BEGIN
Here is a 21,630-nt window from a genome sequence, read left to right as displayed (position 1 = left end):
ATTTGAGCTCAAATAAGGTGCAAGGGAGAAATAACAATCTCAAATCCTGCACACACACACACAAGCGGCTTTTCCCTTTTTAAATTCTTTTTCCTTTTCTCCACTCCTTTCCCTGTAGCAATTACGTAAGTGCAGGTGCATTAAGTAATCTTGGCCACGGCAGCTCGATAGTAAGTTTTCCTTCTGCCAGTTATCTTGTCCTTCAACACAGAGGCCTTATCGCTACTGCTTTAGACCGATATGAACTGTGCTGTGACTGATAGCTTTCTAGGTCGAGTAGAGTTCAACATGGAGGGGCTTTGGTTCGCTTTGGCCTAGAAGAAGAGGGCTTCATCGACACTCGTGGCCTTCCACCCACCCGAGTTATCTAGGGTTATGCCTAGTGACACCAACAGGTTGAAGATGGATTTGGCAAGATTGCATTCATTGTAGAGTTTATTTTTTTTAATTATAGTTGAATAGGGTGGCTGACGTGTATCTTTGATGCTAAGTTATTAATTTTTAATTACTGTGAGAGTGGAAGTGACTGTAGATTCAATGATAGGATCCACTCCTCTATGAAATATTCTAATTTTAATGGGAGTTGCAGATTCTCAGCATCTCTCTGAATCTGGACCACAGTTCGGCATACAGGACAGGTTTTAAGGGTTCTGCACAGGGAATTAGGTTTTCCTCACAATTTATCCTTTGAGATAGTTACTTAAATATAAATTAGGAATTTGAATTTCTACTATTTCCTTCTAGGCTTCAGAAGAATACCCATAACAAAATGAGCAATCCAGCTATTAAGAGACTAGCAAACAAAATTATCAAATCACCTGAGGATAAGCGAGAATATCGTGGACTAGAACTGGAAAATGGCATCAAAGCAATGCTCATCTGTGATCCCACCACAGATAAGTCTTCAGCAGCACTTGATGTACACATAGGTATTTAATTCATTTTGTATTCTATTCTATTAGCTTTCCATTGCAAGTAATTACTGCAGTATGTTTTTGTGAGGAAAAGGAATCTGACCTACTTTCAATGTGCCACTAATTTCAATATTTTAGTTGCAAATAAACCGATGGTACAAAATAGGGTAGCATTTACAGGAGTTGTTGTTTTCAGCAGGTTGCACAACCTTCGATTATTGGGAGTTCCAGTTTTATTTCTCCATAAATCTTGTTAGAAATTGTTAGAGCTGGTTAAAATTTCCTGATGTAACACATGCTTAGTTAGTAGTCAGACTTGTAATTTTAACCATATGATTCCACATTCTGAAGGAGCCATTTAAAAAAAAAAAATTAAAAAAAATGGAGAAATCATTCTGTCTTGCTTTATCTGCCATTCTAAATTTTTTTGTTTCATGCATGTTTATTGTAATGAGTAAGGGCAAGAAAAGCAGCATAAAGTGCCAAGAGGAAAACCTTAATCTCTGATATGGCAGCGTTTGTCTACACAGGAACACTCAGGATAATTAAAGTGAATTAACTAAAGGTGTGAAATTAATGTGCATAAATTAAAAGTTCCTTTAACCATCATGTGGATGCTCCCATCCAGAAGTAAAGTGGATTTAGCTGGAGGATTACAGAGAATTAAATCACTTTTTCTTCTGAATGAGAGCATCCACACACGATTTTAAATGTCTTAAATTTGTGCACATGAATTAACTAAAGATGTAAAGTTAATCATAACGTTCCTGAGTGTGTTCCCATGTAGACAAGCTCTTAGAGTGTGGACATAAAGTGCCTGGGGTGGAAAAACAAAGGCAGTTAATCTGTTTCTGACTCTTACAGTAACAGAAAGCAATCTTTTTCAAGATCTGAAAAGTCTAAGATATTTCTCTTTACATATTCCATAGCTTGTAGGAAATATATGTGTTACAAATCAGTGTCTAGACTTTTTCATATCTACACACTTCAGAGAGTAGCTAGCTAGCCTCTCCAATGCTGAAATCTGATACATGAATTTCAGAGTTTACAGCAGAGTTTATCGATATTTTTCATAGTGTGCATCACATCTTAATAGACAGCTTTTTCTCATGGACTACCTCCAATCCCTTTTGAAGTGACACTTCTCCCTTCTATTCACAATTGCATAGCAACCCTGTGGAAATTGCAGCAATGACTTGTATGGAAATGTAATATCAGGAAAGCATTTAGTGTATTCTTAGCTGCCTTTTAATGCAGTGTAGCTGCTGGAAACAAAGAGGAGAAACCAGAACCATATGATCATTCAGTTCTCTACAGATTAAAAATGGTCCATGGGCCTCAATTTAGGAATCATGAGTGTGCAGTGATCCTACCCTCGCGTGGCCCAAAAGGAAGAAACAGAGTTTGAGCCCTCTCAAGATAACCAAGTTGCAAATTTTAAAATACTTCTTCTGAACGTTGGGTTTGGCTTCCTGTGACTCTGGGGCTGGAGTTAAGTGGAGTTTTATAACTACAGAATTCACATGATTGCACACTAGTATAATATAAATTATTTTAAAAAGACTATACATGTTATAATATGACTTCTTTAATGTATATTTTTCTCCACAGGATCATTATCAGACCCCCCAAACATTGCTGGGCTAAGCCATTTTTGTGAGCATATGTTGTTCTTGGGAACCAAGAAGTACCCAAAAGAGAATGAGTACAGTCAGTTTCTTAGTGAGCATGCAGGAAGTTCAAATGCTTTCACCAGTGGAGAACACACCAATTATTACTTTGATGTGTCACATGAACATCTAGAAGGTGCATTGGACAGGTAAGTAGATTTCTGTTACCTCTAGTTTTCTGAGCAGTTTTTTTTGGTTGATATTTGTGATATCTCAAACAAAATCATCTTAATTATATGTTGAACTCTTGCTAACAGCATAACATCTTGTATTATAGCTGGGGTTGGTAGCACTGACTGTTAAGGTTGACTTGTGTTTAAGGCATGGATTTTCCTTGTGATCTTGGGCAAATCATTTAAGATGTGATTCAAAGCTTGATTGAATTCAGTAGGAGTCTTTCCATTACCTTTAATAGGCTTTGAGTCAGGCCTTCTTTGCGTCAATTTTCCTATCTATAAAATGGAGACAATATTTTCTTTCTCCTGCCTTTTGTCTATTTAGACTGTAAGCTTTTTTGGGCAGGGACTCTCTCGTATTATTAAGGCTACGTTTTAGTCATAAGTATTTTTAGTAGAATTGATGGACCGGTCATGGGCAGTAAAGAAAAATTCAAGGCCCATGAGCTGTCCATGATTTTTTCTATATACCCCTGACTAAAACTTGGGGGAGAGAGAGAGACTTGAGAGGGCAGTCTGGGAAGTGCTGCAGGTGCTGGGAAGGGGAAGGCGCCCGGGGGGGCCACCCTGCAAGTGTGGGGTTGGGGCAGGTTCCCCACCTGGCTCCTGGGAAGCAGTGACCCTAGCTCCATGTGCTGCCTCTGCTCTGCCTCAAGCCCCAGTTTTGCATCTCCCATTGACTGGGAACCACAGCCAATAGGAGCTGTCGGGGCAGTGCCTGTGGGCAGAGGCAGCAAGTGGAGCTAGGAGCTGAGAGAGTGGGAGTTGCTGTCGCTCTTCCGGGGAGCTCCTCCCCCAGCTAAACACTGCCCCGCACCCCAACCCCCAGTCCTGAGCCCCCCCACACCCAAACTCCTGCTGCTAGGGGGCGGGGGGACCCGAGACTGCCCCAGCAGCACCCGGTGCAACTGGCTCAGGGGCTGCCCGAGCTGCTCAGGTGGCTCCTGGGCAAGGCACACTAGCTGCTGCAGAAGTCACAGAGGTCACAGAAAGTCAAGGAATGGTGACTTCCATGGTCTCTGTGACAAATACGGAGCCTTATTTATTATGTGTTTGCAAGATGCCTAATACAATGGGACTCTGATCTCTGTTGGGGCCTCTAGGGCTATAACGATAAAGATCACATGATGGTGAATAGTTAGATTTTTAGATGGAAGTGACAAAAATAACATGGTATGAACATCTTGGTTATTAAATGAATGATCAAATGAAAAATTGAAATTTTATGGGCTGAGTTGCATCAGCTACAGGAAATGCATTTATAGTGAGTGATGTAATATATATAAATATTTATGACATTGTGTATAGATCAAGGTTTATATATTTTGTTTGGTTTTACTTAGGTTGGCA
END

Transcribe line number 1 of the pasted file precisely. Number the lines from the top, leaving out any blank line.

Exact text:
Here is a 21,630-nt window from a genome sequence, read left to right as displayed (position 1 = left end):